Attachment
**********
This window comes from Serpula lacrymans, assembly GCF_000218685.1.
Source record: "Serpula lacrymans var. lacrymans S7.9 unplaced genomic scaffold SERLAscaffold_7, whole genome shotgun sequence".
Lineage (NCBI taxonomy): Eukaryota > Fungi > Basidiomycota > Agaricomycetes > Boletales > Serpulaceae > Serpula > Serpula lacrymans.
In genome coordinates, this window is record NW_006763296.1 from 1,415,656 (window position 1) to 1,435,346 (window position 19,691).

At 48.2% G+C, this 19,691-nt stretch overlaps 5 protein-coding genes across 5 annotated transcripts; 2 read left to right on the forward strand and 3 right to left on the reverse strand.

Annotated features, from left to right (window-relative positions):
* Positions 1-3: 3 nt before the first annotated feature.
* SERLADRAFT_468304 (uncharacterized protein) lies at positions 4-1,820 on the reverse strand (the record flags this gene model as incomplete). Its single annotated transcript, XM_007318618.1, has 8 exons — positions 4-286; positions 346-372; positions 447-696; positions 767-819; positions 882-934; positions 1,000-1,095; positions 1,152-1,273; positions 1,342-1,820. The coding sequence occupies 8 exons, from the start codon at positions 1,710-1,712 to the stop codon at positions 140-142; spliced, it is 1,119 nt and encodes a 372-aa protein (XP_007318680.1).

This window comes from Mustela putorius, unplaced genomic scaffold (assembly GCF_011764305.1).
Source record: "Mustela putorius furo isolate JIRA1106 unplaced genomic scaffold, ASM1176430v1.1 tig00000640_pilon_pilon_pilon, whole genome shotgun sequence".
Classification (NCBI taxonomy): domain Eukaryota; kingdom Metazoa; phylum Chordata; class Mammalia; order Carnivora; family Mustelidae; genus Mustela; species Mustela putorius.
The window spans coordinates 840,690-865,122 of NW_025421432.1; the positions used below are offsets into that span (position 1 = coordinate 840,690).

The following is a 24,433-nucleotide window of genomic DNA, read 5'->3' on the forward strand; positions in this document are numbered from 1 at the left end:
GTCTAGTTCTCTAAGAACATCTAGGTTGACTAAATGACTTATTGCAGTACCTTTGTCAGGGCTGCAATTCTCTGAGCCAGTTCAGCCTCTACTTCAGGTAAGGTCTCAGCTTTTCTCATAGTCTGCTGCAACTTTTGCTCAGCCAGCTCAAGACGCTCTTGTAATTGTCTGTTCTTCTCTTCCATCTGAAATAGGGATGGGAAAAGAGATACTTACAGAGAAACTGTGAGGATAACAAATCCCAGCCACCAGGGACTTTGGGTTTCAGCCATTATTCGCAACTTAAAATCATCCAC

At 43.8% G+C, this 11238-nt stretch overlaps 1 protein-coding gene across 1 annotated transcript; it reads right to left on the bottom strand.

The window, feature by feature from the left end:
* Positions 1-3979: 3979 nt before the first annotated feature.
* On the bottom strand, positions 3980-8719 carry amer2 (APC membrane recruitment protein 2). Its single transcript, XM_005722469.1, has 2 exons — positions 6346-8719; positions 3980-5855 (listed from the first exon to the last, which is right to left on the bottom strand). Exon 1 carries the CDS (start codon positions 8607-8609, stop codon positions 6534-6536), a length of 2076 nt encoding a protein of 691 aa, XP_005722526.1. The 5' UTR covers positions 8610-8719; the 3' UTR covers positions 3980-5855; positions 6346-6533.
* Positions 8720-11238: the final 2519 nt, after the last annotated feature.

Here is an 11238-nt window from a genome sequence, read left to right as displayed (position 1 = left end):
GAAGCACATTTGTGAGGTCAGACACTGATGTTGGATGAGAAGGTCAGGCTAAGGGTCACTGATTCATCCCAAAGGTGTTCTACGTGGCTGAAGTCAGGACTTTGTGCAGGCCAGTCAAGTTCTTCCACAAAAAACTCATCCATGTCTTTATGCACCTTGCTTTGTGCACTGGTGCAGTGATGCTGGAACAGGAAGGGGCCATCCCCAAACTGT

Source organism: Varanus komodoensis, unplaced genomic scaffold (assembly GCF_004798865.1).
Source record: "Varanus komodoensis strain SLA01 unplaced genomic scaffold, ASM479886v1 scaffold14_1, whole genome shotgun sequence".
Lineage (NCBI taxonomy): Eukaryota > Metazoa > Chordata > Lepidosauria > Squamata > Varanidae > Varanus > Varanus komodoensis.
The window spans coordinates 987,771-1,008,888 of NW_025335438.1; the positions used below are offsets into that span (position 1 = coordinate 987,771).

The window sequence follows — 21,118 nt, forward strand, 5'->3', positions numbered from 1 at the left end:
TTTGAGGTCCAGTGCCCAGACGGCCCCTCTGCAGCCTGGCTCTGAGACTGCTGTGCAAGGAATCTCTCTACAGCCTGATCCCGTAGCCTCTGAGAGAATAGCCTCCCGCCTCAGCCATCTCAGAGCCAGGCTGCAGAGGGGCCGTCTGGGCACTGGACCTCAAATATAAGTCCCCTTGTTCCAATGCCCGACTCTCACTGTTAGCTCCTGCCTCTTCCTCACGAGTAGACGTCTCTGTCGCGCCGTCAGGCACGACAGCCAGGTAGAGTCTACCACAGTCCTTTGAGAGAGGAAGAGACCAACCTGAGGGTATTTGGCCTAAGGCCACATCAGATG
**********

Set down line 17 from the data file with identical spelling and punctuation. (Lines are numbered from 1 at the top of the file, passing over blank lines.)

* Positions 1-3979: 3979 nt before the first annotated feature.